Have you ever wondered how to get that one Airman to do exactly what you want? Ever wanted to find the way to motivate them so they will do what is needed even when you are not around? Picture that one Airman, we all have one, that you know deep in your heart is going to be great. All they need is inspiration or adjustment of their current habits, to get in line with Air Force and unit standards. Believe it or not, feedback (formal and informal) is the best way to achieve your goal, but it will take some work on your part that will give you the rewards you so desire.
I have struggled and watched others struggle with giving feedback for years now. For some leaders, they do not know how to precisely give the appropriate level of feedback (formal and informal) for what the Airman has done. For me, I have found that feedback is similar to Targeting. It helps that I was a Targeteer for a few years so it was easy for me to make this comparison since I was very comfortable with the job and knew it well. However, you could make the comparison between feedback and changing a jet engine, processing an evaluation or any other task we have in the Air Force.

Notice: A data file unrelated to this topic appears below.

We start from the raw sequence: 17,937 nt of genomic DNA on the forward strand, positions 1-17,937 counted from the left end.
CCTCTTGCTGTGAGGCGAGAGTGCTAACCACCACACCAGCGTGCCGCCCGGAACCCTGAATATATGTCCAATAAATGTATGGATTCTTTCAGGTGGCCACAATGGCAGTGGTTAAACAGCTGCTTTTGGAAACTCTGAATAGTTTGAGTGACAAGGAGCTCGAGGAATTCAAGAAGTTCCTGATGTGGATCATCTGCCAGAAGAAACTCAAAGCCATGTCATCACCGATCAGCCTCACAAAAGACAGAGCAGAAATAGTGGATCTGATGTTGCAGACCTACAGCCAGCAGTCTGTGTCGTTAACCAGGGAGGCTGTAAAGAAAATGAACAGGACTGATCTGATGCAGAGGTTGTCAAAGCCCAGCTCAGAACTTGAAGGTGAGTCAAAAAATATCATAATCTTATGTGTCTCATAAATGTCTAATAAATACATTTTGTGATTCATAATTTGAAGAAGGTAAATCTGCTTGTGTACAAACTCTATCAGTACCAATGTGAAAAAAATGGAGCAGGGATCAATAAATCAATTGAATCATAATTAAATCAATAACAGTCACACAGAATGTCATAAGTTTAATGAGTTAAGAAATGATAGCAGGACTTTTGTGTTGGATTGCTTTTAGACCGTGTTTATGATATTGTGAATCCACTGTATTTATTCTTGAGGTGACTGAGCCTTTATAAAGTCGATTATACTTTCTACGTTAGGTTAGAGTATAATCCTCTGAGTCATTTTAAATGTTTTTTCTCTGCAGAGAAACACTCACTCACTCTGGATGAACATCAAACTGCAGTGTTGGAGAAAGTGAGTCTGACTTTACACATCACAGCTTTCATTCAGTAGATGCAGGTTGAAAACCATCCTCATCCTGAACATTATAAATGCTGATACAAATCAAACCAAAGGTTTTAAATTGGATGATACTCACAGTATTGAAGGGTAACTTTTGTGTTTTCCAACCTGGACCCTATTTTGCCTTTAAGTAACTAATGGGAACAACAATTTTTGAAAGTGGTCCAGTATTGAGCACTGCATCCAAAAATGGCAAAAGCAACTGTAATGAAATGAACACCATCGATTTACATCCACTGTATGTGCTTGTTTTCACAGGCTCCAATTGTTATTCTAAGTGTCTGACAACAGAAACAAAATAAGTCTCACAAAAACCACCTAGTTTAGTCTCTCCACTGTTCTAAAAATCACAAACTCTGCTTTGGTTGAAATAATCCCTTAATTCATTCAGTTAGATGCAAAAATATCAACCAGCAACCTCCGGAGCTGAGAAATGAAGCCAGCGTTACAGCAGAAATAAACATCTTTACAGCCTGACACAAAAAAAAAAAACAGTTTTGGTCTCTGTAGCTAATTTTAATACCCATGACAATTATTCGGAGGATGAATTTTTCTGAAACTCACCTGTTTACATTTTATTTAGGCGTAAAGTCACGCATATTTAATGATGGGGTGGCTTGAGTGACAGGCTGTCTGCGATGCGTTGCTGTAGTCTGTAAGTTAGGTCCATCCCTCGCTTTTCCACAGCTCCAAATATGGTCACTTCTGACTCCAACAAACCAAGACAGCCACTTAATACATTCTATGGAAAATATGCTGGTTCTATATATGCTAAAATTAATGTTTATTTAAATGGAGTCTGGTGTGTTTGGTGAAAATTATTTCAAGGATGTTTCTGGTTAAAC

For those of you that aren’t familiar with the Targeting career field, let me explain a little bit about a Targeteer first before I get to feedbacks. A Targeteer must know a Commanders Objectives and Guidance for the current war or contingency. They will research and analyze the target, the area of responsibility, and the resources (munitions and delivery platforms) at their disposal. They will then decide the best way to ACHIEVE THE DESIRED EFFECTS to ensure they meet the Commanders Objectives and Guidance. It is about EFFECTS based operations at all times. Any fool can throw 10K pounds of munitions down range but what EFFECT are you going to achieve and is it the one you want to achieve? Any supervisor can talk at an Airman for hours, but what EFFECT are you going to have and is it the one you want to achieve? You must analyze your Airmen, decide on the proper kind of feedback, and then choose how to employ the feedback. If you do not do this, then you could end up wasting your Airman’s time and sending them on the wrong path, which could result in them separating or ignoring your valuable guidance.
First and foremost, you must know your target/Airman and where they are at. For a Targeteer they use Precise Point Mensuration to determine the exact location on the Earth that a target is at. Without this, the weapon will not hit the correct corner of the building or it will miss the bridge and potentially hit a school. The first-line supervisor must know as much as possible about their Airman. Is the Airman moving up, slowing down, having financial issues, starting a new family, do they work shift work, do they hate public ceremonies, do they thrive on public events, and more? Feedback must be precise and purposeful and requires you to know your Airman’s whole story. Without knowing all aspects of your Airman, your feedback will not achieve the desired EFFECT you are looking for. I believe this is important because it will help you shape the kind of feedback you give.